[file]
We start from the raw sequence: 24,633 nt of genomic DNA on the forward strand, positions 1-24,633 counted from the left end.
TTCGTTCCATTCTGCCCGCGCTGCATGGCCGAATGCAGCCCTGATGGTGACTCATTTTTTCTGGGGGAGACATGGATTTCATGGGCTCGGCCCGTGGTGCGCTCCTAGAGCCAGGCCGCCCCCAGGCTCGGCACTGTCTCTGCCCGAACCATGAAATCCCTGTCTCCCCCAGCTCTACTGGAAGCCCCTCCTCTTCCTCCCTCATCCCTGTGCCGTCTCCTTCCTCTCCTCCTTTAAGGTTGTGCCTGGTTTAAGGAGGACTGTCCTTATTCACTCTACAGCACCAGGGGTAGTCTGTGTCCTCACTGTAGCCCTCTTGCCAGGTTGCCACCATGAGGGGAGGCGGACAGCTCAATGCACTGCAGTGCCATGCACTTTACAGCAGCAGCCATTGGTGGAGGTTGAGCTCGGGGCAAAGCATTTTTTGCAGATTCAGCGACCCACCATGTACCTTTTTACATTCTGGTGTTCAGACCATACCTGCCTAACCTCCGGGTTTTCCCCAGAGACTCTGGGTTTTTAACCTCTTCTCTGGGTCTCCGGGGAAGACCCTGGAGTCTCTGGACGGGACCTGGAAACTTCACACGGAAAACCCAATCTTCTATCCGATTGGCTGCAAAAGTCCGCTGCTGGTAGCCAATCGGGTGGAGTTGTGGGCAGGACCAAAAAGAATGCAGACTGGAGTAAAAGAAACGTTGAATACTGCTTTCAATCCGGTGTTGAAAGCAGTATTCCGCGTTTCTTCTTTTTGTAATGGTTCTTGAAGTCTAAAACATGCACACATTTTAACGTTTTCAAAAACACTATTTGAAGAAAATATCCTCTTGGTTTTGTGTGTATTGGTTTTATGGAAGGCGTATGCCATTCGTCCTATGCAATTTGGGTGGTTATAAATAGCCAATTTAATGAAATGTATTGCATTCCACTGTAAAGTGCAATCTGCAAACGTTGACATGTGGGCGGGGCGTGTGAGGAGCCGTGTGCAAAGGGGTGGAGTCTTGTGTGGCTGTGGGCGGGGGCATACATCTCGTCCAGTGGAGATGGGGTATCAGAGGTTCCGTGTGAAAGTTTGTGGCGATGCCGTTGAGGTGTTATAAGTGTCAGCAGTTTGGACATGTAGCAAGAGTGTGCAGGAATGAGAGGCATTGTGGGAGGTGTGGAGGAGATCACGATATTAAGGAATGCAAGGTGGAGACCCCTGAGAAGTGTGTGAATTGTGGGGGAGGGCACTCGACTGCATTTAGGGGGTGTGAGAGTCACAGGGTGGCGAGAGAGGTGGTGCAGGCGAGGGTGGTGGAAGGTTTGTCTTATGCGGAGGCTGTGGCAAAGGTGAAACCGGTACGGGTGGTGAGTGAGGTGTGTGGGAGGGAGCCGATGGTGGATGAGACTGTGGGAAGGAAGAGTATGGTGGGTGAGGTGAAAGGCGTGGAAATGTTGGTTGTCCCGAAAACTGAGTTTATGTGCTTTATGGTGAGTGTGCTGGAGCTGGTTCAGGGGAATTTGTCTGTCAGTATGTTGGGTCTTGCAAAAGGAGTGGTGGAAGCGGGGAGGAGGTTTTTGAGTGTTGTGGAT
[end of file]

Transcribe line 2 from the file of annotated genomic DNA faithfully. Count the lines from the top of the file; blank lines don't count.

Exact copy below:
TTCGTTCCATTCTGCCCGCGCTGCATGGCCGAATGCAGCCCTGATGGTGACTCATTTTTTCTGGGGGAGACATGGATTTCATGGGCTCGGCCCGTGGTGCGCTCCTAGAGCCAGGCCGCCCCCAGGCTCGGCACTGTCTCTGCCCGAACCATGAAATCCCTGTCTCCCCCAGCTCTACTGGAAGCCCCTCCTCTTCCTCCCTCATCCCTGTGCCGTCTCCTTCCTCTCCTCCTTTAAGGTTGTGCCTGGTTTAAGGAGGACTGTCCTTATTCACTCTACAGCACCAGGGGTAGTCTGTGTCCTCACTGTAGCCCTCTTGCCAGGTTGCCACCATGAGGGGAGGCGGACAGCTCAATGCACTGCAGTGCCATGCACTTTACAGCAGCAGCCATTGGTGGAGGTTGAGCTCGGGGCAAAGCATTTTTTGCAGATTCAGCGACCCACCATGTACCTTTTTACATTCTGGTGTTCAGACCATACCTGCCTAACCTCCGGGTTTTCCCCAGAGACTCTGGGTTTTTAACCTCTTCTCTGGGTCTCCGGGGAAGACCCTGGAGTCTCTGGACGGGACCTGGAAACTTCACACGGAAAACCCAATCTTCTATCCGATTGGCTGCAAAAGTCCGCTGCTGGTAGCCAATCGGGTGGAGTTGTGGGCAGGACCAAAAAGAATGCAGACTGGAGTAAAAGAAACGTTGAATACTGCTTTCAATCCGGTGTTGAAAGCAGTATTCCGCGTTTCTTCTTTTTGTAATGGTTCTTGAAGTCTAAAACATGCACACATTTTAACGTTTTCAAAAACACTATTTGAAGAAAATATCCTCTTGGTTTTGTGTGTATTGGTTTTATGGAAGGCGTATGCCATTCGTCCTATGCAATTTGGGTGGTTATAAATAGCCAATTTAATGAAATGTATTGCATTCCACTGTAAAGTGCAATCTGCAAACGTTGACATGTGGGCGGGGCGTGTGAGGAGCCGTGTGCAAAGGGGTGGAGTCTTGTGTGGCTGTGGGCGGGGGCATACATCTCGTCCAGTGGAGATGGGGTATCAGAGGTTCCGTGTGAAAGTTTGTGGCGATGCCGTTGAGGTGTTATAAGTGTCAGCAGTTTGGACATGTAGCAAGAGTGTGCAGGAATGAGAGGCATTGTGGGAGGTGTGGAGGAGATCACGATATTAAGGAATGCAAGGTGGAGACCCCTGAGAAGTGTGTGAATTGTGGGGGAGGGCACTCGACTGCATTTAGGGGGTGTGAGAGTCACAGGGTGGCGAGAGAGGTGGTGCAGGCGAGGGTGGTGGAAGGTTTGTCTTATGCGGAGGCTGTGGCAAAGGTGAAACCGGTACGGGTGGTGAGTGAGGTGTGTGGGAGGGAGCCGATGGTGGATGAGACTGTGGGAAGGAAGAGTATGGTGGGTGAGGTGAAAGGCGTGGAAATGTTGGTTGTCCCGAAAACTGAGTTTATGTGCTTTATGGTGAGTGTGCTGGAGCTGGTTCAGGGGAATTTGTCTGTCAGTATGTTGGGTCTTGCAAAAGGAGTGGTGGAAGCGGGGAGGAGGTTTTTGAGTGTTGTGGAT